In a nutshell the idea is to deliver on some enormous but useful mission and in doing so, fund and drive a plethora of development projects that will leave a legacy of expertise that will survive long after the realisation of the big idea.
Here’s the fundamental problem: Ireland doesn’t have a big idea. There’s no Irish equivalent of “going to the moon”, no obvious Apollo. Ireland too seems to be particularly cursed with just one view of capitalism and enterprise: that of feeding SMEs as if they were all the same. However, a talk with any small manufacturer or developer reveals a keen awareness of thriving by serving a larger operator which generates projects requiring answers.
What is needed is a fresh look at state enterprise (That will mean abandoning the tired orthodoxy which limits public discussion today.) and a search for one or a small number of national projects. Defining a national project means looking at what Ireland wants to achieve with limited capital. The conventional approach would be to build or install labour intensive things. However, Irish commentators witter on about research, development, knowledge economy, hubs, expertise etc. Clearly building and installation – while they might deliver useful infrastructure – are not enough. What is needed is a huge project which keeps installation of imported technology to a minimum, which will generate many, many new/original technical problems – the sort of problems that can be addressed locally so as to create and leave a coherent pool of expertise and active companies. Ireland needs to be the site of expertise in an emerging industry or the site of expertise in a new approach to an older industry and one way to do that is the Apollo approach to a national project.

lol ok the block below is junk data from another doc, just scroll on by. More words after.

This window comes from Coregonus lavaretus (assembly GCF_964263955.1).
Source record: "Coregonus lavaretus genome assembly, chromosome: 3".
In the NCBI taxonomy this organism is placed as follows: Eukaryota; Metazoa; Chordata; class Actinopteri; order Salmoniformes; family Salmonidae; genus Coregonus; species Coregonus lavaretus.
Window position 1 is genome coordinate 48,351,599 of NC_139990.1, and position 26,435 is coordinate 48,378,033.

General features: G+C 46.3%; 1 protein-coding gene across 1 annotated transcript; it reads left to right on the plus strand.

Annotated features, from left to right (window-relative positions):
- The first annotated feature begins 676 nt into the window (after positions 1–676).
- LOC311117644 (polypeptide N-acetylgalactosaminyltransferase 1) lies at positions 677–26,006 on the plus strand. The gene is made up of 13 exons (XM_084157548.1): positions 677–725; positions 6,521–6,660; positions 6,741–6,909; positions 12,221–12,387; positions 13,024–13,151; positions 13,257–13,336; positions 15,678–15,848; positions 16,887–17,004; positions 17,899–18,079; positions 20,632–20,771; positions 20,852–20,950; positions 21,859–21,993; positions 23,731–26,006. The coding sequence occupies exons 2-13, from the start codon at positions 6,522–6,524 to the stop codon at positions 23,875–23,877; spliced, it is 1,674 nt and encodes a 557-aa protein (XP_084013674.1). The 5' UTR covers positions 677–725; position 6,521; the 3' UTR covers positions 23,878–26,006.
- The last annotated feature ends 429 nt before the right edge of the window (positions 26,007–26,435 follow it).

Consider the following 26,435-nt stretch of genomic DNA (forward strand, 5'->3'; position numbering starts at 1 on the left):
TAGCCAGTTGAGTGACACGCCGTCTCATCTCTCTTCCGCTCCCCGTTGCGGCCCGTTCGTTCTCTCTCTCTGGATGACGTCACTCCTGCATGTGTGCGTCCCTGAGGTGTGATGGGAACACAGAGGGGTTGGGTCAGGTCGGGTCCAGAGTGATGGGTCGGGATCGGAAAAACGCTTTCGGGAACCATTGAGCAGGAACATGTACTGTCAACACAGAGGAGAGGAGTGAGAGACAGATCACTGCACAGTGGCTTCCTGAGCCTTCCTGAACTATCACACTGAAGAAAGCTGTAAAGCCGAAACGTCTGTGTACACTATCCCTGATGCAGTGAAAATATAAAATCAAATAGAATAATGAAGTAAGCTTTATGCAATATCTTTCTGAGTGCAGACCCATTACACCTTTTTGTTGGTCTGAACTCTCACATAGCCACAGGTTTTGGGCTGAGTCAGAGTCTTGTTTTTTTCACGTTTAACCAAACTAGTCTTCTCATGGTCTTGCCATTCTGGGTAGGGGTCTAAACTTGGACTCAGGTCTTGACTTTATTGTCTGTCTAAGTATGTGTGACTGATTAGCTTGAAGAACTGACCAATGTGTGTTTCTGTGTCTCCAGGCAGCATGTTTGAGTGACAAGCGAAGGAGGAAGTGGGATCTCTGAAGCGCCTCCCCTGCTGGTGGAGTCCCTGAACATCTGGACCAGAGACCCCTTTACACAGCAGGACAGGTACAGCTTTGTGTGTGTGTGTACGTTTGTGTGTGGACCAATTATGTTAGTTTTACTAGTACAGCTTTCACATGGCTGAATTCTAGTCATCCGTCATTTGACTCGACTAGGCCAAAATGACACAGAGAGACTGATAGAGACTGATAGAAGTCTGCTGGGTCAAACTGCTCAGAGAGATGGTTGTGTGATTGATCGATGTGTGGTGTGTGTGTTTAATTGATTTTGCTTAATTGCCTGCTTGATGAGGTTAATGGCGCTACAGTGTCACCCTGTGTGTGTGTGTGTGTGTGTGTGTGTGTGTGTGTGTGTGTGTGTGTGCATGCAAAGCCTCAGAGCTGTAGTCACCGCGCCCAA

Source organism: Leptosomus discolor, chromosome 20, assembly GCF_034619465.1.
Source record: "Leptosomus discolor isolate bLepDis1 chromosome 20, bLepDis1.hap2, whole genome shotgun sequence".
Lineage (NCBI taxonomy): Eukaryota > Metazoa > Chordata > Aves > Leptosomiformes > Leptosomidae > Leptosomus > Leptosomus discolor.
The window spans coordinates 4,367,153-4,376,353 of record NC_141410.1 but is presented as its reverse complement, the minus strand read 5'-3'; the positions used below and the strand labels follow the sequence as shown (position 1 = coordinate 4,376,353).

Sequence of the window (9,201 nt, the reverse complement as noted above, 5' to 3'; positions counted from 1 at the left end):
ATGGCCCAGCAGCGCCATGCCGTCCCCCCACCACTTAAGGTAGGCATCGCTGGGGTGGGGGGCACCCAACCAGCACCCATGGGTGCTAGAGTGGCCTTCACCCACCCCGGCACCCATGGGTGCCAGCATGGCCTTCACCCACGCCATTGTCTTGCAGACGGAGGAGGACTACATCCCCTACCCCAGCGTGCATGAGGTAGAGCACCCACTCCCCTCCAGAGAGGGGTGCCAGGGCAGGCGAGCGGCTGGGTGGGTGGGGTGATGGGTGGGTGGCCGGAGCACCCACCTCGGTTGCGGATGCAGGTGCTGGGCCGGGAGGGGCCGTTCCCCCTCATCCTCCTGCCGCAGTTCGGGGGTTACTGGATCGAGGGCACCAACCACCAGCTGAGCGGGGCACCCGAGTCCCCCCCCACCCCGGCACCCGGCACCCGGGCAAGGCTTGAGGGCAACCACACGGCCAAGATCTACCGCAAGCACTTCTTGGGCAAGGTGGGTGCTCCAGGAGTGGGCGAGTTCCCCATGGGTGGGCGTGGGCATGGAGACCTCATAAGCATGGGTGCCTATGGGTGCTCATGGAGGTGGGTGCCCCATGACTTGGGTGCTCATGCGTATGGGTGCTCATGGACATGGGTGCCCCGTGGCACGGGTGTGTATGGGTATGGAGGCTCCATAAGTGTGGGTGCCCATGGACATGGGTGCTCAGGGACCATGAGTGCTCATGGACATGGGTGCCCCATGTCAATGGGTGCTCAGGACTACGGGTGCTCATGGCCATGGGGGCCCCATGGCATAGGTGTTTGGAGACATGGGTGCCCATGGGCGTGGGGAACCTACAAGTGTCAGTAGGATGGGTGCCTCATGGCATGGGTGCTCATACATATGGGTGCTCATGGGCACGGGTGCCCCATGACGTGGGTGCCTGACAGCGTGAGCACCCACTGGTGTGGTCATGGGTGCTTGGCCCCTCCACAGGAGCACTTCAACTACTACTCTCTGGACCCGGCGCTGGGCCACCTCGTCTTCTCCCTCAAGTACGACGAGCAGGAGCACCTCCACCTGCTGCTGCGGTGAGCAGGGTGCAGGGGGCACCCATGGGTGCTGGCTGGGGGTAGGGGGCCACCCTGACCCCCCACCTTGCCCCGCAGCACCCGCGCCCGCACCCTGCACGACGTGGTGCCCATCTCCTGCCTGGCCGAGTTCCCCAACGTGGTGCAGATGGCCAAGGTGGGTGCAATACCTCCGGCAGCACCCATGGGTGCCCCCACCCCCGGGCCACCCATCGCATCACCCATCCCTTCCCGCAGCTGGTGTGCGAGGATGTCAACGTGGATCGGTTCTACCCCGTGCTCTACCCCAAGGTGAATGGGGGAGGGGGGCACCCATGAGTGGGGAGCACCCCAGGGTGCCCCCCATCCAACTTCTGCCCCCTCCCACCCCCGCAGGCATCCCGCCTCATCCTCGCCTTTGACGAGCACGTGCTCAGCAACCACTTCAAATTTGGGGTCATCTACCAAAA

When discussion goes down this road, it can be hi-jacked by yet another piece of tired conventional Irish wisdom: that because we live on a green, windswept island surrounded by choppy seas the simple answer is renewables. There might be a big idea left there on which a new industry could be built but clearly development of wind and wave technology now has limited scope and the bulk of technology will be imported.[i]
Taking the argument beyond this point and giving examples risks the ridicule of conservatives and cynics. It also risks diverting the discussion away from the proposed method and into a limited discussion of the respective merits of big ideas. Suggestions are for a later debate. For now the debate involves two very different approaches: the familiar neo-liberal approach of scattering investment money versus a much greater degree of care with scarce capital.
[i] While nothing like the Severn potential exists in Ireland, there may be possibilities in becoming expert in small scale tidal energy but that’s for discussion if and when the argument presented here can be carried.